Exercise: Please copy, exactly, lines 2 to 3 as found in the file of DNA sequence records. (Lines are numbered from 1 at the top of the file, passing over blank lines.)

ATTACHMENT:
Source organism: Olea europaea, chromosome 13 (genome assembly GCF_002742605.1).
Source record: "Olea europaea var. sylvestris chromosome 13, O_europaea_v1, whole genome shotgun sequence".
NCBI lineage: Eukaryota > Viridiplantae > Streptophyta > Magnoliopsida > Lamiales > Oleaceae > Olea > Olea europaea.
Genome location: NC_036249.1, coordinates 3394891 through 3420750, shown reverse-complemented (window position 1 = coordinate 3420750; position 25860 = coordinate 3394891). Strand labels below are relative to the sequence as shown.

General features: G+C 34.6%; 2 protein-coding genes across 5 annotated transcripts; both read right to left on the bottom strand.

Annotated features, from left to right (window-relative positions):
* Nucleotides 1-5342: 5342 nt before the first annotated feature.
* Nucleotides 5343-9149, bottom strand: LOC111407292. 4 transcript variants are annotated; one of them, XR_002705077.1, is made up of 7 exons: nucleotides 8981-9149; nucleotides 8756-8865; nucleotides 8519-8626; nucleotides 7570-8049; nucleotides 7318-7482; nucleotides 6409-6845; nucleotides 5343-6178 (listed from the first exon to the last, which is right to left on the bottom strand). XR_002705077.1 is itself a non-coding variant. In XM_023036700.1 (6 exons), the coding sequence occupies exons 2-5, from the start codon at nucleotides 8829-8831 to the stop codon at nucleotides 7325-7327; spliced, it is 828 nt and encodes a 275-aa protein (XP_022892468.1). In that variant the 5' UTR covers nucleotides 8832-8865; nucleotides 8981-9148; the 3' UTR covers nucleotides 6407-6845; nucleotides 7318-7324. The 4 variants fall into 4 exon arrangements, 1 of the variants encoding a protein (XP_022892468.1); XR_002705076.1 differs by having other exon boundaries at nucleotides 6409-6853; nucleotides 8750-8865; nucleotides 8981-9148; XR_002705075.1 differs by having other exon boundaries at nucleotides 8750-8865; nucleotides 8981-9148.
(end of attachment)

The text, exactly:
Source record: "Olea europaea var. sylvestris chromosome 13, O_europaea_v1, whole genome shotgun sequence".
NCBI lineage: Eukaryota > Viridiplantae > Streptophyta > Magnoliopsida > Lamiales > Oleaceae > Olea > Olea europaea.